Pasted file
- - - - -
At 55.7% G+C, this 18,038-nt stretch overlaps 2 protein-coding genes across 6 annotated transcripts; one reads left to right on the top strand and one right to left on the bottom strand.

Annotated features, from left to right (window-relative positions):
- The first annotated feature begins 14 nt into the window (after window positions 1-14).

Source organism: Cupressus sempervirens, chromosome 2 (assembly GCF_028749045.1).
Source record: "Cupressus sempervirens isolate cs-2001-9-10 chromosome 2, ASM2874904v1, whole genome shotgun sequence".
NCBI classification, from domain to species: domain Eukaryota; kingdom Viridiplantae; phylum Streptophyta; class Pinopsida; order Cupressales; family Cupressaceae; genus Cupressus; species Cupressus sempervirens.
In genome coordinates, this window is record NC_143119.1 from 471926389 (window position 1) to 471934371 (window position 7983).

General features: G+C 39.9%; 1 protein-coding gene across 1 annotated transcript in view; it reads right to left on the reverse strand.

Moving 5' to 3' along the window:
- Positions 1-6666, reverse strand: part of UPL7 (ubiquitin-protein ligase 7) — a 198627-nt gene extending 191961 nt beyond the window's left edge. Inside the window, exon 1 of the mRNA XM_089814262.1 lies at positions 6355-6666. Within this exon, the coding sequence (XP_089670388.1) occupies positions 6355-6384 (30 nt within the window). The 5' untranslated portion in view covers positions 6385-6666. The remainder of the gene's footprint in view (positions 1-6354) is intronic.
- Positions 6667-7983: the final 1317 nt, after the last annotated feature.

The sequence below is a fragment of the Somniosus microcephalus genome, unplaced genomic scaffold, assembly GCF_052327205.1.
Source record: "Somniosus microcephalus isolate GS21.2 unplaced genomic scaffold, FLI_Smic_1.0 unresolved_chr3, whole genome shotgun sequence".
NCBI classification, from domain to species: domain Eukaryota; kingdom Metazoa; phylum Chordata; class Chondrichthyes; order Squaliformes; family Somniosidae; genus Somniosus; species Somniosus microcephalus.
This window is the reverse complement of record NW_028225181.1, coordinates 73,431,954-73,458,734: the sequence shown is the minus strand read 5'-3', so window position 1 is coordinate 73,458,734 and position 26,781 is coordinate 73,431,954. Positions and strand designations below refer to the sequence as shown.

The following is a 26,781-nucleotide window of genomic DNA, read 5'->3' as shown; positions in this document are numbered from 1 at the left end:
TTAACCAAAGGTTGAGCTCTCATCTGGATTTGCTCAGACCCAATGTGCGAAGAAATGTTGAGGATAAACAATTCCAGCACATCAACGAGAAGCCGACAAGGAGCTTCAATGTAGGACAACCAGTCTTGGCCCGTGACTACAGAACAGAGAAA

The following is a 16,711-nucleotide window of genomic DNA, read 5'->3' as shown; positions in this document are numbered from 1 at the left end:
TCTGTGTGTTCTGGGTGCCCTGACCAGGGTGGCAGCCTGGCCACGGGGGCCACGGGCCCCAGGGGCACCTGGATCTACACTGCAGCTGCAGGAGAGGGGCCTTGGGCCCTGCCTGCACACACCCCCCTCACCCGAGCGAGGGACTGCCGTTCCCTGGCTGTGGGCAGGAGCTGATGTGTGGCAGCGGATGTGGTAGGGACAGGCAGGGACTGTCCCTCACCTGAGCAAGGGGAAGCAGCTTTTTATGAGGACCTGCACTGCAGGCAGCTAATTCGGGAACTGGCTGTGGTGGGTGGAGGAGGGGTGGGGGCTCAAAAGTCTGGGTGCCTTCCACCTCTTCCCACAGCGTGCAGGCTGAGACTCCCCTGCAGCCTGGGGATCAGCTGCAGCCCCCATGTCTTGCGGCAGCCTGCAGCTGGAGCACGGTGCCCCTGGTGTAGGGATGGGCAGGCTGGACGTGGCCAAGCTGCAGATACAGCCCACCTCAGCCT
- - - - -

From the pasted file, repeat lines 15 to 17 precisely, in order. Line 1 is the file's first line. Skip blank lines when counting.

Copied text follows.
This window is the reverse complement of record NW_028225181.1, coordinates 73,431,954-73,458,734: the sequence shown is the minus strand read 5'-3', so window position 1 is coordinate 73,458,734 and position 26,781 is coordinate 73,431,954. Positions and strand designations below refer to the sequence as shown.

The following is a 26,781-nucleotide window of genomic DNA, read 5'->3' as shown; positions in this document are numbered from 1 at the left end:
TTAACCAAAGGTTGAGCTCTCATCTGGATTTGCTCAGACCCAATGTGCGAAGAAATGTTGAGGATAAACAATTCCAGCACATCAACGAGAAGCCGACAAGGAGCTTCAATGTAGGACAACCAGTCTTGGCCCGTGACTACAGAACAGAGAAA